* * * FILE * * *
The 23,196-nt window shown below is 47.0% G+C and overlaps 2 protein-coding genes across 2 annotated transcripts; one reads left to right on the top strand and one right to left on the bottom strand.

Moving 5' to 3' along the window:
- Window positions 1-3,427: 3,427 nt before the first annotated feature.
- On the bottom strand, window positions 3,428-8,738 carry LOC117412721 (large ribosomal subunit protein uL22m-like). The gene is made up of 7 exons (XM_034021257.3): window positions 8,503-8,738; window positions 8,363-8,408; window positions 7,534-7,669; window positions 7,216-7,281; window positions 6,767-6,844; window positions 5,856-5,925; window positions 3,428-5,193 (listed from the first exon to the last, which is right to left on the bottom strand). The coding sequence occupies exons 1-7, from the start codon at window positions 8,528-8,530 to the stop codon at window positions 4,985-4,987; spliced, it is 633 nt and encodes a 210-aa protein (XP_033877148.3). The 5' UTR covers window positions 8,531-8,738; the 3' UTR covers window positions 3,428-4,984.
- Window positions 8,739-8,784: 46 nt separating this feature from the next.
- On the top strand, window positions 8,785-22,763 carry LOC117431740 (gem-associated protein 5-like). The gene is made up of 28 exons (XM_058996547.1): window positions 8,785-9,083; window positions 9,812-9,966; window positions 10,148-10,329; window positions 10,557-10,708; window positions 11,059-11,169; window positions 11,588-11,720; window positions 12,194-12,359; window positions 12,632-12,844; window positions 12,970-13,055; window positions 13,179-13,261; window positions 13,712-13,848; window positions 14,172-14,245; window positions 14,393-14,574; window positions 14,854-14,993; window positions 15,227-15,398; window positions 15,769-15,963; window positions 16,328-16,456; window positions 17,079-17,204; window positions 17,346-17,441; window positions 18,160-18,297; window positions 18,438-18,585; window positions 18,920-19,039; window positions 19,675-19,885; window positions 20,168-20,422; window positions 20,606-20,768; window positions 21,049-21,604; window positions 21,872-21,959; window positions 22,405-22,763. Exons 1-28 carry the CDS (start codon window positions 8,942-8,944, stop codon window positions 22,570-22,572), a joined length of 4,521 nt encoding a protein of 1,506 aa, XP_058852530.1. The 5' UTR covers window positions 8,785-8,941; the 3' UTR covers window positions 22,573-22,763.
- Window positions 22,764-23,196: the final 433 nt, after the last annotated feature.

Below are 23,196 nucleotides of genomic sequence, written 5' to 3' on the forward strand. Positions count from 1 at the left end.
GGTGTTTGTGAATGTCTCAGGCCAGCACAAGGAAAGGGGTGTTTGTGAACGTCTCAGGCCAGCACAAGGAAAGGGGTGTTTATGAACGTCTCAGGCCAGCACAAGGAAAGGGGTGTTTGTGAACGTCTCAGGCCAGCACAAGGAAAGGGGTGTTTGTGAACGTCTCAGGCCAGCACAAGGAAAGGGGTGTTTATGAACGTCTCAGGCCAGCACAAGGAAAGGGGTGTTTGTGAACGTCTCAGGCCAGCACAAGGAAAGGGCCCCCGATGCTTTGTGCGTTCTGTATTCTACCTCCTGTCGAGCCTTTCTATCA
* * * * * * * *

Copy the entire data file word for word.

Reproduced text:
The 23,196-nt window shown below is 47.0% G+C and overlaps 2 protein-coding genes across 2 annotated transcripts; one reads left to right on the top strand and one right to left on the bottom strand.

Moving 5' to 3' along the window:
- Window positions 1-3,427: 3,427 nt before the first annotated feature.
- On the bottom strand, window positions 3,428-8,738 carry LOC117412721 (large ribosomal subunit protein uL22m-like). The gene is made up of 7 exons (XM_034021257.3): window positions 8,503-8,738; window positions 8,363-8,408; window positions 7,534-7,669; window positions 7,216-7,281; window positions 6,767-6,844; window positions 5,856-5,925; window positions 3,428-5,193 (listed from the first exon to the last, which is right to left on the bottom strand). The coding sequence occupies exons 1-7, from the start codon at window positions 8,528-8,530 to the stop codon at window positions 4,985-4,987; spliced, it is 633 nt and encodes a 210-aa protein (XP_033877148.3). The 5' UTR covers window positions 8,531-8,738; the 3' UTR covers window positions 3,428-4,984.
- Window positions 8,739-8,784: 46 nt separating this feature from the next.
- On the top strand, window positions 8,785-22,763 carry LOC117431740 (gem-associated protein 5-like). The gene is made up of 28 exons (XM_058996547.1): window positions 8,785-9,083; window positions 9,812-9,966; window positions 10,148-10,329; window positions 10,557-10,708; window positions 11,059-11,169; window positions 11,588-11,720; window positions 12,194-12,359; window positions 12,632-12,844; window positions 12,970-13,055; window positions 13,179-13,261; window positions 13,712-13,848; window positions 14,172-14,245; window positions 14,393-14,574; window positions 14,854-14,993; window positions 15,227-15,398; window positions 15,769-15,963; window positions 16,328-16,456; window positions 17,079-17,204; window positions 17,346-17,441; window positions 18,160-18,297; window positions 18,438-18,585; window positions 18,920-19,039; window positions 19,675-19,885; window positions 20,168-20,422; window positions 20,606-20,768; window positions 21,049-21,604; window positions 21,872-21,959; window positions 22,405-22,763. Exons 1-28 carry the CDS (start codon window positions 8,942-8,944, stop codon window positions 22,570-22,572), a joined length of 4,521 nt encoding a protein of 1,506 aa, XP_058852530.1. The 5' UTR covers window positions 8,785-8,941; the 3' UTR covers window positions 22,573-22,763.
- Window positions 22,764-23,196: the final 433 nt, after the last annotated feature.

Below are 23,196 nucleotides of genomic sequence, written 5' to 3' on the forward strand. Positions count from 1 at the left end.
GGTGTTTGTGAATGTCTCAGGCCAGCACAAGGAAAGGGGTGTTTGTGAACGTCTCAGGCCAGCACAAGGAAAGGGGTGTTTATGAACGTCTCAGGCCAGCACAAGGAAAGGGGTGTTTGTGAACGTCTCAGGCCAGCACAAGGAAAGGGGTGTTTGTGAACGTCTCAGGCCAGCACAAGGAAAGGGGTGTTTATGAACGTCTCAGGCCAGCACAAGGAAAGGGGTGTTTGTGAACGTCTCAGGCCAGCACAAGGAAAGGGCCCCCGATGCTTTGTGCGTTCTGTATTCTACCTCCTGTCGAGCCTTTCTATCA